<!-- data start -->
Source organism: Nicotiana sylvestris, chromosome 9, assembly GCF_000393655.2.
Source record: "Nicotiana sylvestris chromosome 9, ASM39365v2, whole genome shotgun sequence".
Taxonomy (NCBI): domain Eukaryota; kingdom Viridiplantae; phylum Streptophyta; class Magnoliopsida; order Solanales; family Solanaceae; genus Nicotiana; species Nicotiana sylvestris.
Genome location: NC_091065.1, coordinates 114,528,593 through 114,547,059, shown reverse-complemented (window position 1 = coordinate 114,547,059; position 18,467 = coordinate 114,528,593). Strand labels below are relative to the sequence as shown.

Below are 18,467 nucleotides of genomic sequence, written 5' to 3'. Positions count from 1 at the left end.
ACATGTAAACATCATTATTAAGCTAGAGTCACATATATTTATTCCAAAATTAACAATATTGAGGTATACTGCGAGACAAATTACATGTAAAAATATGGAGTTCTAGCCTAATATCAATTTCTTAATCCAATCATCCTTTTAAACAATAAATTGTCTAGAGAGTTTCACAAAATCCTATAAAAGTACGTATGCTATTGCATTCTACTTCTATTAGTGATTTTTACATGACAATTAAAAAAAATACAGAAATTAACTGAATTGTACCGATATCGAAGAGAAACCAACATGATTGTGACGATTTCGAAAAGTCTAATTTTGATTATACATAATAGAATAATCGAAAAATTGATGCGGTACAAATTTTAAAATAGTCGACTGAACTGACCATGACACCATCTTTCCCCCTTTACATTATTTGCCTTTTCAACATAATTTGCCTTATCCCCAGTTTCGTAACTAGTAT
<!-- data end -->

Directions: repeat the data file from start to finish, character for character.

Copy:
Source organism: Nicotiana sylvestris, chromosome 9, assembly GCF_000393655.2.
Source record: "Nicotiana sylvestris chromosome 9, ASM39365v2, whole genome shotgun sequence".
Taxonomy (NCBI): domain Eukaryota; kingdom Viridiplantae; phylum Streptophyta; class Magnoliopsida; order Solanales; family Solanaceae; genus Nicotiana; species Nicotiana sylvestris.
Genome location: NC_091065.1, coordinates 114,528,593 through 114,547,059, shown reverse-complemented (window position 1 = coordinate 114,547,059; position 18,467 = coordinate 114,528,593). Strand labels below are relative to the sequence as shown.

Below are 18,467 nucleotides of genomic sequence, written 5' to 3'. Positions count from 1 at the left end.
ACATGTAAACATCATTATTAAGCTAGAGTCACATATATTTATTCCAAAATTAACAATATTGAGGTATACTGCGAGACAAATTACATGTAAAAATATGGAGTTCTAGCCTAATATCAATTTCTTAATCCAATCATCCTTTTAAACAATAAATTGTCTAGAGAGTTTCACAAAATCCTATAAAAGTACGTATGCTATTGCATTCTACTTCTATTAGTGATTTTTACATGACAATTAAAAAAAATACAGAAATTAACTGAATTGTACCGATATCGAAGAGAAACCAACATGATTGTGACGATTTCGAAAAGTCTAATTTTGATTATACATAATAGAATAATCGAAAAATTGATGCGGTACAAATTTTAAAATAGTCGACTGAACTGACCATGACACCATCTTTCCCCCTTTACATTATTTGCCTTTTCAACATAATTTGCCTTATCCCCAGTTTCGTAACTAGTAT